Let’s spend some time in scripture together. Take a moment to read Philippians 3:7-17 slowly and reflectively. Then make your way through the thoughts below.
We grow more mature in Christ as…
He Himself fills more and more of the horizon of my life (7-8). Paul looks at the advantages of his Hebrew heritage, his religious family, his zeal for God and the rest, and increasingly sees it as nothing next to the “everything” of Christ Himself. First, gains are seen as losses (7). Then, everything is seen as loss (8a). Finally, he sees everything he once treasured apart from Christ as filthy garbage next to the overwhelming treasure of being in communion with Christ (8b). Everything that catches my eye in God’s creation becomes a little less captivating in the golden light of Christ’s radiant presence. Paul’s “knowing” Christ Jesus his Lord is more than “Jesus data,” but interactive, conversational, faithful relationship.
We see righteousness increasingly as relational more than religious (9). This is the essence of Paul’s contrast of the righteousness-by-the-rules he sought before Christ, and the righteousness-in-trusting-Christ that grew to be his settled perspective. He no longer compared himself favorably (or unfavorably) with others, but saw himself as a beneficiary of Christ’s own love and generosity. Rather than focusing on “to do’s” and “to don’ts,” spiritual maturity comes to focus on the life, the work, the person of Jesus Christ, and learning to live and work in Him.
Evidenced in a willingness to share in Christ’s sufferings as well as in His resurrection (8, 10-11). Spiritual children are happy to follow Jesus when they like what He’s doing and where He’s going. They like His blessings, but they don’t want much to do being close to Him in his hardships, losses or sacrifices. They don’t want to have the same attitude as Jesus in Philippians 2:5-8. Mature faith is able to endure when faith doesn’t feel immediately rewarded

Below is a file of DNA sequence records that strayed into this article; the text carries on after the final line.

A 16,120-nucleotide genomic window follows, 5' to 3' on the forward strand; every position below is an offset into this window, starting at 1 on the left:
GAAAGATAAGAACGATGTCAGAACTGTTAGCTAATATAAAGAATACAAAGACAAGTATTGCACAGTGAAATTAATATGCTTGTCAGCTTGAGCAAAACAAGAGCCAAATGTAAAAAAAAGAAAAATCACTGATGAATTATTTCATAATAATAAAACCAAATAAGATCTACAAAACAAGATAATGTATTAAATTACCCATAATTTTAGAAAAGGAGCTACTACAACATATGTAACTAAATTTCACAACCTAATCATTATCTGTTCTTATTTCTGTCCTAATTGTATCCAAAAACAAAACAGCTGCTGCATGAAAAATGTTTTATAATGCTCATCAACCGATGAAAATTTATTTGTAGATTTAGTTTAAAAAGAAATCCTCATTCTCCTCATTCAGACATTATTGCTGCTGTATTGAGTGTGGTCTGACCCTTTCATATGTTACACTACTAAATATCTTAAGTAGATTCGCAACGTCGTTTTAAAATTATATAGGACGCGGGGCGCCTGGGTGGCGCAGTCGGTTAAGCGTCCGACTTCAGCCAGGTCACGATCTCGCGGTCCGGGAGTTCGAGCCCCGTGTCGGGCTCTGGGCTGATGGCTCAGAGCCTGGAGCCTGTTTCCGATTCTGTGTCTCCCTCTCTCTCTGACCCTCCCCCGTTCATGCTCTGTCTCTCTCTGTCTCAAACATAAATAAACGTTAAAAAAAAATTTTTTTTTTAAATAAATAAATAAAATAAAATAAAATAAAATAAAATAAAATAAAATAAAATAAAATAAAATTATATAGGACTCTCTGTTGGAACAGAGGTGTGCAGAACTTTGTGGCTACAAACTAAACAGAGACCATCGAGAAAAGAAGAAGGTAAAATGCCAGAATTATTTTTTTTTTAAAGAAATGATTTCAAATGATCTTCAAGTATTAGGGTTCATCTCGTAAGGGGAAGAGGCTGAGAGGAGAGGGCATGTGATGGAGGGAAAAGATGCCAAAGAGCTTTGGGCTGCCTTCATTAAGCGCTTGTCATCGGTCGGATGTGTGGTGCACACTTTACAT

We acknowledge that the Christian life is an ongoing journey we are all still on (12-14). When we measure ourselves by outward advantages or achievements, we can end up either puffed up or beaten down. Either way, our lives can become more about our successes and failures than about Christ’s life and our living and walking in Him. The Christian life is always a journey. Maturity realizes this.
We recognize the primacy of God’s initiative and action in our spiritual lives (12, 15). Whatever it is that I am striving to take hold of in my journey with Christ, I come to more and more acknowledge that He has taken hold of me first. Whatever progress I may make in my journey with Him is a fruit of His calling and His teaching me. If there is anything in my thinking that isn’t in keeping with God’s thoughts or God’s ways, He is graciously committed to making that clear to me. If I am willing to be guided, He is more willing to guide me.
We remember that no one becomes whole and holy alone (17). All of the counsel we’re reading in Philippians 3 is written to a church, not just one Christian. Each of us can gain a great deal of individual benefit from what Paul says, but he’s ultimately talking to a community living a way of life together. We need to see those who have walked a little further than we have. We need to see what faithfulness in the face of great hardship actually looks like in the real life of a more seasoned follower of Jesus. This is what the Philippians had in Paul.